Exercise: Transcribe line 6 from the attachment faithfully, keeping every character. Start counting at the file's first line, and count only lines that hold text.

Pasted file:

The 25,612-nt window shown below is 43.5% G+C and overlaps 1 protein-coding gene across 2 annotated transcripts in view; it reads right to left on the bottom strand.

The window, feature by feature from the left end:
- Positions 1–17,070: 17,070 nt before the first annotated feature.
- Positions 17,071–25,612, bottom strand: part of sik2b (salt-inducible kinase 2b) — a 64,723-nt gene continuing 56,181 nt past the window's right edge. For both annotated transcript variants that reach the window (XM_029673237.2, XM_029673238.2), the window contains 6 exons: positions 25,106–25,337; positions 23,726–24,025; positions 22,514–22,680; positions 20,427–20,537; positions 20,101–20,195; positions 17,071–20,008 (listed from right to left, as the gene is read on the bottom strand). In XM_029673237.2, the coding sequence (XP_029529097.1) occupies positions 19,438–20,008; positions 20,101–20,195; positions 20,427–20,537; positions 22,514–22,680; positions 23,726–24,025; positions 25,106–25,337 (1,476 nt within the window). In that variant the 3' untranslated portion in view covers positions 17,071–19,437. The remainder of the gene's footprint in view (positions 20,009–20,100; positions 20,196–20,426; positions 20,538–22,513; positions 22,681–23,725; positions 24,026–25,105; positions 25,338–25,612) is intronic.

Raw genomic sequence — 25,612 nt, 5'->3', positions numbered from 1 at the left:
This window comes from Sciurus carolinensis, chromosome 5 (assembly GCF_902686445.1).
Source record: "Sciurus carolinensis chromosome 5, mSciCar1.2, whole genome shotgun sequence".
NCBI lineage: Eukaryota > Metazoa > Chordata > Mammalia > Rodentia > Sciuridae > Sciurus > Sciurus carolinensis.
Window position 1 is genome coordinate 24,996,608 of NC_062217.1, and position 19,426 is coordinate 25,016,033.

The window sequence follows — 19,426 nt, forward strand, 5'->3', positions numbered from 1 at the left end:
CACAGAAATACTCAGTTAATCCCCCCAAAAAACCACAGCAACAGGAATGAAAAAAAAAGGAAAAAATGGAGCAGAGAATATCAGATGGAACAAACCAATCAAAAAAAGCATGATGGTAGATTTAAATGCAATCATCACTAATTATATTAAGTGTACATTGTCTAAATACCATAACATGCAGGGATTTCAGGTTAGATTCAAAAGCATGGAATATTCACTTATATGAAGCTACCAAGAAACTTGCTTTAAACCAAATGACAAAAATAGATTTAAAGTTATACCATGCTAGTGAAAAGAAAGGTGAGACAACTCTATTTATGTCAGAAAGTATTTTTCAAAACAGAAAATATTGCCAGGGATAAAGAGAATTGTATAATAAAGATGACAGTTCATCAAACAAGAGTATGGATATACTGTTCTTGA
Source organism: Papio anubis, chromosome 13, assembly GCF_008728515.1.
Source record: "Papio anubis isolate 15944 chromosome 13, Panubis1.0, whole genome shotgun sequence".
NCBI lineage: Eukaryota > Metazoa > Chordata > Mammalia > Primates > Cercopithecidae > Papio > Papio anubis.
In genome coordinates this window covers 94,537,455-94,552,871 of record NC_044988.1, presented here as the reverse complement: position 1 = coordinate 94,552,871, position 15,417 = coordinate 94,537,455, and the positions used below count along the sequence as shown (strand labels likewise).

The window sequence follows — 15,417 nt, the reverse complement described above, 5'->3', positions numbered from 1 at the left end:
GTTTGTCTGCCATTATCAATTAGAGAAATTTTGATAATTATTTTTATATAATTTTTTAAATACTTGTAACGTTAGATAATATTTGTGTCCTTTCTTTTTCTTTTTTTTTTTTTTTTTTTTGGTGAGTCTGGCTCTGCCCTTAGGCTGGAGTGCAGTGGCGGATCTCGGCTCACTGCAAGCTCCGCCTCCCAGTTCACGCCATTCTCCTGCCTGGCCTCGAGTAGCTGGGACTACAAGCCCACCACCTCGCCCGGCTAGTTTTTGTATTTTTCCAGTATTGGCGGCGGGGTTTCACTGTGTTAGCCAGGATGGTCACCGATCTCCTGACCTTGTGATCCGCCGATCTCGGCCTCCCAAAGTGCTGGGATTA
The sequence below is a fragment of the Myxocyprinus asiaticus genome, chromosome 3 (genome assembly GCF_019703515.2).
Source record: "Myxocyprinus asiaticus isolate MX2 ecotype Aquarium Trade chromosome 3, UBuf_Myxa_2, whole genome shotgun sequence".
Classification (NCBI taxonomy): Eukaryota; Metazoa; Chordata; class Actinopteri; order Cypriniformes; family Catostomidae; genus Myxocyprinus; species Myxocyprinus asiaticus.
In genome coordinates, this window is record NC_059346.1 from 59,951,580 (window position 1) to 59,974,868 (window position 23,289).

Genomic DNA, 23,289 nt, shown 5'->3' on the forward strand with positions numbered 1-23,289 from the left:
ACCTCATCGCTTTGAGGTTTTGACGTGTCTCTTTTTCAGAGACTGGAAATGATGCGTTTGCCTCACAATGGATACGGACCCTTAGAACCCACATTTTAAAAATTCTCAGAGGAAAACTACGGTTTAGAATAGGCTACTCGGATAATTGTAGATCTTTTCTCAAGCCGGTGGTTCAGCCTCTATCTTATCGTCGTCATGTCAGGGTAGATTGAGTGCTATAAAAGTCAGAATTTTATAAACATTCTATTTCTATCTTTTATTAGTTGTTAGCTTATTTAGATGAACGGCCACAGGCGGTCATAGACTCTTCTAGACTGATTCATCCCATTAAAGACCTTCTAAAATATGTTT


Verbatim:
This window comes from Sciurus carolinensis, chromosome 5 (assembly GCF_902686445.1).